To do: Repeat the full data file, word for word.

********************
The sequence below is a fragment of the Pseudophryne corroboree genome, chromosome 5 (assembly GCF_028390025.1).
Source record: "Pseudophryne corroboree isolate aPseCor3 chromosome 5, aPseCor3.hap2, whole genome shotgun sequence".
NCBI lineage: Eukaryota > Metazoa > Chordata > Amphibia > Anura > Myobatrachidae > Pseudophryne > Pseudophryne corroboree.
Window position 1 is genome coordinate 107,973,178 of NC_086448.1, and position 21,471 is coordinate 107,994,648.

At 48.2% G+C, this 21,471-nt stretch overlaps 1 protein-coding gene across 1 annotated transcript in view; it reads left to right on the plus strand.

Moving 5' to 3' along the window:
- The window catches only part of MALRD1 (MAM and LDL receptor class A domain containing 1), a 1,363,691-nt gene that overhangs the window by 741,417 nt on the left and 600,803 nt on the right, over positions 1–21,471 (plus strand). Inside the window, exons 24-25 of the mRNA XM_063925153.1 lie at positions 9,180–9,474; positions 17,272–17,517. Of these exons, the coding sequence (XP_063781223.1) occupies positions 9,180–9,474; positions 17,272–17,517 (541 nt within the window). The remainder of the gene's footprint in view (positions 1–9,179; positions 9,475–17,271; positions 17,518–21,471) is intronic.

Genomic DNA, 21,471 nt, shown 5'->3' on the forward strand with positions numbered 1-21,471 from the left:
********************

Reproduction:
The sequence below is a fragment of the Pseudophryne corroboree genome, chromosome 5 (assembly GCF_028390025.1).
Source record: "Pseudophryne corroboree isolate aPseCor3 chromosome 5, aPseCor3.hap2, whole genome shotgun sequence".
NCBI lineage: Eukaryota > Metazoa > Chordata > Amphibia > Anura > Myobatrachidae > Pseudophryne > Pseudophryne corroboree.
Window position 1 is genome coordinate 107,973,178 of NC_086448.1, and position 21,471 is coordinate 107,994,648.

At 48.2% G+C, this 21,471-nt stretch overlaps 1 protein-coding gene across 1 annotated transcript in view; it reads left to right on the plus strand.

Moving 5' to 3' along the window:
- The window catches only part of MALRD1 (MAM and LDL receptor class A domain containing 1), a 1,363,691-nt gene that overhangs the window by 741,417 nt on the left and 600,803 nt on the right, over positions 1–21,471 (plus strand). Inside the window, exons 24-25 of the mRNA XM_063925153.1 lie at positions 9,180–9,474; positions 17,272–17,517. Of these exons, the coding sequence (XP_063781223.1) occupies positions 9,180–9,474; positions 17,272–17,517 (541 nt within the window). The remainder of the gene's footprint in view (positions 1–9,179; positions 9,475–17,271; positions 17,518–21,471) is intronic.

Genomic DNA, 21,471 nt, shown 5'->3' on the forward strand with positions numbered 1-21,471 from the left: